# Difficult integral for Trig Substitution

1. Mar 20, 2009

### bigred09

ok i have been studying the in-depth processes of trigonometric substitution with integrals and this problem has me frusterated.

$$\int x^2\sqrt{(x^2-4)} dx$$

The evaluation is clear (from an old Table of Integrals I found), but the derivation is not at all clear, which is what i want to know.

I also tried to solve this by integration by parts, but every approach ended with an even more complicated integral, so trig substitution is probably the best choice.

Can anyone help?

2. Mar 20, 2009

### JG89

Try the substitution u = 2sec(theta)

3. Mar 21, 2009

### HallsofIvy

$sin^2(\theta)+ cos^2(\theta)= 1$ so $sin^2(\theta)= 1- cos^2(\theta)$ and, dividing on both sides by $cos^2(\theta)$, $tan^2(\theta)= sec^2(\theta)- 1$. The substitution $x= 2sec(\theta)$, as bigred09 suggested, will reduce that squareroot to $2 tan(\theta)$.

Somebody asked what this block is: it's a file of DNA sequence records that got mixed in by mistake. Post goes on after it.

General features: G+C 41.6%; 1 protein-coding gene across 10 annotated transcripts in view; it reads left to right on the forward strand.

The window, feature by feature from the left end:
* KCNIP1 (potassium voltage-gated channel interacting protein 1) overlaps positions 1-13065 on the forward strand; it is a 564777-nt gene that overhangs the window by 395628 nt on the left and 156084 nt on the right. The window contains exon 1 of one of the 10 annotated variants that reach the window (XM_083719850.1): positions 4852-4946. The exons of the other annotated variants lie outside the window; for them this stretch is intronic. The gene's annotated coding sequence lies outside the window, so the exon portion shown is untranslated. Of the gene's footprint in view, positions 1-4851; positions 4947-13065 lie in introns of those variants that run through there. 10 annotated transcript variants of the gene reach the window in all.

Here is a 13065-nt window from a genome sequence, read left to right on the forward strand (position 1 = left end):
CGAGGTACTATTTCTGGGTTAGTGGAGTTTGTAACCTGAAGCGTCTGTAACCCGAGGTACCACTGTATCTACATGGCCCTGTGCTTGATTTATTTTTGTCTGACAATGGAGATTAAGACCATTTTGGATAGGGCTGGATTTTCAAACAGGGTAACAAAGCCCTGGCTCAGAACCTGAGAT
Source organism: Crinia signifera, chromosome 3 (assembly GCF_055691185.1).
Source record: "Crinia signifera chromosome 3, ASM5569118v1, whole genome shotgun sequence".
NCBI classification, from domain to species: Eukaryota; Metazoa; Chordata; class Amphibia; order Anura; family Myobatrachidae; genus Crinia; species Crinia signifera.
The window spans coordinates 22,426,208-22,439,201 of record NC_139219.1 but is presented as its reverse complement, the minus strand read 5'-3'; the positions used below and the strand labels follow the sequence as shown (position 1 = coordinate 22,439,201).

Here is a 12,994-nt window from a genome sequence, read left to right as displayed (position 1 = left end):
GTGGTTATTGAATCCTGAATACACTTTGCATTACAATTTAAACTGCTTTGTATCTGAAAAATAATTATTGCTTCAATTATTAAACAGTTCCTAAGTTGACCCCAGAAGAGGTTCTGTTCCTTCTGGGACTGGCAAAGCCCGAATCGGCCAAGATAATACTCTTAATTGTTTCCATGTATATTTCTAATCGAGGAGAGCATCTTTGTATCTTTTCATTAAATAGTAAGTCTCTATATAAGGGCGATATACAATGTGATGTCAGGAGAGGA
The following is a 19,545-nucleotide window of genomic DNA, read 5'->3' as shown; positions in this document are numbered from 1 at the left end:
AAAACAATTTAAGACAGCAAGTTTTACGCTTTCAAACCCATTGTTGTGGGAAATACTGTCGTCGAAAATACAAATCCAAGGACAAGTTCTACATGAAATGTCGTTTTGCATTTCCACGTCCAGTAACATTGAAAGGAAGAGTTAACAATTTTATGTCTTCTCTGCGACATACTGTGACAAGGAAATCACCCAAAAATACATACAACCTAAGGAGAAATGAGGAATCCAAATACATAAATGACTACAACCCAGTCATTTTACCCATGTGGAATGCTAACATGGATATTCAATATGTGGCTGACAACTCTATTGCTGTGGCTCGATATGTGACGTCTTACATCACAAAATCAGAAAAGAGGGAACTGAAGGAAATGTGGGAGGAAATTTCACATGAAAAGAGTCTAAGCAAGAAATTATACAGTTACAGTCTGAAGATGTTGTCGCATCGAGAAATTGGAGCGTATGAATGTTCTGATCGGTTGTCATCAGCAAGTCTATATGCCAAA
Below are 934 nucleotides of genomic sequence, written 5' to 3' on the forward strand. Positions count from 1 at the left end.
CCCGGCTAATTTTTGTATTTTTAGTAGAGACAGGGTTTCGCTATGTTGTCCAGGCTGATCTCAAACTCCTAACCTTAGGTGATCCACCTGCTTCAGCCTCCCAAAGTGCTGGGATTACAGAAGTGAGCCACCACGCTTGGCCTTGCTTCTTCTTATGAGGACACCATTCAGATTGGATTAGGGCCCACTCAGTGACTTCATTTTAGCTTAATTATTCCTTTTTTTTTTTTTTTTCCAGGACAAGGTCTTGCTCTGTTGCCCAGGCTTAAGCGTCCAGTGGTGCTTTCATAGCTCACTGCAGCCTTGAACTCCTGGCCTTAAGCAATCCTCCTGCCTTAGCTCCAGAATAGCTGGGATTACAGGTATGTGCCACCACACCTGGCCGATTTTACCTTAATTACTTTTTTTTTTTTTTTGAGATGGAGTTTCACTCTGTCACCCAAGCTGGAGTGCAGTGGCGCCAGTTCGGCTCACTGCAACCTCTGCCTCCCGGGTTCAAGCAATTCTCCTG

4. Mar 21, 2009

### arildno

Alternatively, use the hyperbolic substitution $$x=2Cosh(u)$$

5. Mar 22, 2009

### bigred09

ok well with trig substitution, i get

$$\int tan^2\theta sec^3\theta d\theta$$

which doesn't help me. Can somone solve this integral then?

6. Mar 22, 2009

### sutupidmath

Wrong! Look what Halls said, post #3.

7. Mar 22, 2009

### sutupidmath

Letting

$$x=2sec(\theta)=>4sec^2(\theta)\sqrt{4(sec^2(\theta)-1)}=4sec^2(\theta)*2\sqrt{tan^2(\theta)}=...{$$
Edit: Disregard this!

Last edited: Mar 23, 2009
8. Mar 23, 2009

### JG89

@ sutupidmath:

9. Mar 23, 2009

### sutupidmath

10. Mar 27, 2009

### bigred09

right i actually forgot the coefficient 8 but that doesn't mess with the integral. and $$dx=sec\theta tan\theta$$

so what halls said wass valid. all i did was simplify it more. even more so it looks like this:

$$8\int \frac{cos^5\theta}{sin^3\theta} d\theta$$

so uh...seriously...any ideas on solving this?